It is possible to apply the blitzscaling methods to a large-scale business? Does blitzscaling only work with technology companies?
The process of blitzscaling is usually associated with startups like Airbnb and PayPal. However, the blitzscaling method can be applied almost to any industry. Additionally, a company doesn’t have to be small to blitzscale it. Blitzscaling works on large-scale businesses just as well.
Keep reading to learn how to apply blitzscaling to a large-scale business.
Can Blitzscaling Work Outside of Technology?
Normally, blitzscaling is discussed in the context of technology startups. But can blitzscaling work outside of technology? Can a large-scale business blitzscale? And if you’re not a blitzscaler, how do you deal with a competitor who is?
Blitzscaling Outside Technology
The concept of blitzscaling generally means preferring speed and responsiveness over efficiency. This can happen in a variety of industries.
- Zara takes this into fashion, hiring an excess of designers, manufacturing clothes in Europe, and shipping fully racked clothes – all normally cost-inefficient moves, but worthwhile for the speed advantage. (Shortform note: though this doesn’t describe blitzscaling necessarily if Zara isn’t opening new stories at rapid pace – just a model around having fast operations.)
- When fracking was invented, Chesapeake Energy moved faster than rivals to secure land rights. The company borrowed money to lease land at higher prices, until the 2008 recession killed it.
Blitzscaling can also be applied to nonprofits, who can borrow concepts from business like market/impact size, distribution, gross margin, and product/market fit (especially concerning the match between what donors want and what the organization offers).
- Barack Obama’s election campaigns are a good example of a nonprofit blitzscale.
Finally, Hoffman opines on how companies have blitzscaled across the US, in Europe, India, and of course China. He argues that Silicon Valley still has an edge over all these places for its institutional knowledge, more open collaboration, and intermixing of ideas.
Blitzscaling within a Larger Organization
Can larger organizations blitzscale? Surely. Google pushed Android to 80% of worldwide phones; Amazon’s sales continues to grow exponentially, especially through acquisitions of large retailers like Whole Foods; Facebook acquired Instagram and WhatsApp.
Large orgs have the following advantages over startups:
- Scale – they can use existing distribution channels and customer relationships to introduce new products.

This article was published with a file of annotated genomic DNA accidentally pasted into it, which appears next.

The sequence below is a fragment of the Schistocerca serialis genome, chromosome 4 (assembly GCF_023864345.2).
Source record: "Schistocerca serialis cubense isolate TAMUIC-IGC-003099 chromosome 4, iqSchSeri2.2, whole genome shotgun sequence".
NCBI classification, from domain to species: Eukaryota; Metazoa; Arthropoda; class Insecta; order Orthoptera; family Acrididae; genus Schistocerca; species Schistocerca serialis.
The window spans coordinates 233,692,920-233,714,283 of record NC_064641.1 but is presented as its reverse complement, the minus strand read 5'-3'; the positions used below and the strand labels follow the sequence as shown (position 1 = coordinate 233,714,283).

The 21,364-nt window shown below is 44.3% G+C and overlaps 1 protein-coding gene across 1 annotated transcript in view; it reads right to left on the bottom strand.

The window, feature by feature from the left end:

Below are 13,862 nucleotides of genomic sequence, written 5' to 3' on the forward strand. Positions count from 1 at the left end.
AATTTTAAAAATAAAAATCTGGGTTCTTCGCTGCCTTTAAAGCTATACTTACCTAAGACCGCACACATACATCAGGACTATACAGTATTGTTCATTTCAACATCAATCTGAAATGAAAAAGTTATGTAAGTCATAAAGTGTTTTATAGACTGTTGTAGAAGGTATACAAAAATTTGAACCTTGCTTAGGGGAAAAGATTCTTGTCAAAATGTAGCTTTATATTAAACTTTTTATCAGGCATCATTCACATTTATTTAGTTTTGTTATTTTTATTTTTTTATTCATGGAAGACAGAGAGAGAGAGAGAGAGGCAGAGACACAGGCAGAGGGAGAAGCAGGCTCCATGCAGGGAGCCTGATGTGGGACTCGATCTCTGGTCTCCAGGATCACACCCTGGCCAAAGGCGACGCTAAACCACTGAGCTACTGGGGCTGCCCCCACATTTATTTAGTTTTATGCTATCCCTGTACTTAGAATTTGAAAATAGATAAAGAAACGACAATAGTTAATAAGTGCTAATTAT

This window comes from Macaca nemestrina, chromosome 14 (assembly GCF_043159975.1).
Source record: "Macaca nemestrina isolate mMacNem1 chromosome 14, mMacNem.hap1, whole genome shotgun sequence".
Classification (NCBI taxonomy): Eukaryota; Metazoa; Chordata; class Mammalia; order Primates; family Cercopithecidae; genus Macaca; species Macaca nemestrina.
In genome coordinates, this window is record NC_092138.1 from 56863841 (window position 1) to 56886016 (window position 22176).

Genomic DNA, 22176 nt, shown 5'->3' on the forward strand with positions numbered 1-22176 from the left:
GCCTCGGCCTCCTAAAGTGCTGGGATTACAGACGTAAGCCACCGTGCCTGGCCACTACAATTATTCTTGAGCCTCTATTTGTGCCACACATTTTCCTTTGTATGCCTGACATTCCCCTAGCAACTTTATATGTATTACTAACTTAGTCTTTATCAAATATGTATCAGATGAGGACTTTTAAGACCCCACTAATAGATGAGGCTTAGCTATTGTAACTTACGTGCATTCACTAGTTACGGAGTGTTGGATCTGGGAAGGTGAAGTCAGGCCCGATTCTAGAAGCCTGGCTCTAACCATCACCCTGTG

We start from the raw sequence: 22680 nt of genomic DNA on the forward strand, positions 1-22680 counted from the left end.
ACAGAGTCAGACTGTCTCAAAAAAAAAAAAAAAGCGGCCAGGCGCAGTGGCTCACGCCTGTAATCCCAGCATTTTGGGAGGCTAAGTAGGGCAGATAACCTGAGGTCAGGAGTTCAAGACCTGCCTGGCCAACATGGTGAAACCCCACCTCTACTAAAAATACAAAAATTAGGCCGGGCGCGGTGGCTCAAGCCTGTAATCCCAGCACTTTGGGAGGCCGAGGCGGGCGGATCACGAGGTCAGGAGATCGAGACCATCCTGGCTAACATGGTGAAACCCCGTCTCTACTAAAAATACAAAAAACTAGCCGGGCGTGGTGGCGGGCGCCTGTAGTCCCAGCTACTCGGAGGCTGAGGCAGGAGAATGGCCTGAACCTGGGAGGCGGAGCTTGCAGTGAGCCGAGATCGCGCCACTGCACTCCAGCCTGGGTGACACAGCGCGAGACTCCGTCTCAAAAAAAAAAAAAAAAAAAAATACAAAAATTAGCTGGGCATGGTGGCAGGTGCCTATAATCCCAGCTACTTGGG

- Iteration – large companies have enough capital to shake off failed attempts. Startups often can only make a few big bets before they run out of money.
- Longevity – large companies have longer time horizons than startups, which need to show short-term results to keep raising money.
- M&A – large companies have the funds to acquire other companies.
Large orgs also have these disadvantages over startups:
- Bureaucracy and size generally make it move more slowly.
- Large companies tend to ignore smaller business lines until it’s too late to compete, which is particularly dangerous for disruptive technologies that first look like toys but eventually transform the industry.
- Companies face pressure from shareholders and press for short-term financial results, and get blamed for public launch failures.
- Unlike founders in a startup, employees at a large company gain little upside from a new project working and aren’t as driven.
- Irrational commitment – companies may spend too much on failed experiments, without the benefit of limitations like startups have with funding rounds.
How can large organizations blitzscale successfully?
- Leverage people with prior experience blitzscaling a business.
- GM invested in Lyft and acquired Cruise, when either company would have been difficult to found within GM.
- Treat the new initiatives as a company within the company. Insulate it as a skunkworks project, so the exec can run it effectively without too many comparisons to the base business.
Defending Against Blitzscaling
If you’re an incumbent with a competitor who’s blitzscaling, what do you do against it? You have a few options:
- Sit it out. If the growth factors and limiters of the business model don’t make sense to blitzscale, then don’t overreact. Let the startup wear itself out, then swoop in and pick up the spoils.
- After the 1990s dotcom boom and bust, Webvan died and left its stranded customers to incumbent Safeway.
- Blitzscale with them, or acquire them.
- Why might you not acquire them? If they have excited investors, the startup will likely have too high a valuation for you to afford.
- Avoid them. Cede control of the new market to them, and develop your own new strategy.
- IBM ceded control of computer hardware to new companies like Dell, repositioning it as a technology consultant.
- Bookstores have refashioned themselves from bestseller stockers to literary communities and eclectic collections, surviving in the age of Amazon.
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Like what you just read? Read the rest of the world's best book summary and analysis of Reid Hoffman and Chris Yeh's "Blitzscaling" at Shortform .
Here's what you'll find in our full Blitzscaling summary :
- How to build a company that grows to a large size very quickly
- Why you have to ignore efficiency and profit for speed
- How companies like Facebook, Uber, and Airbnb were able to blitzscale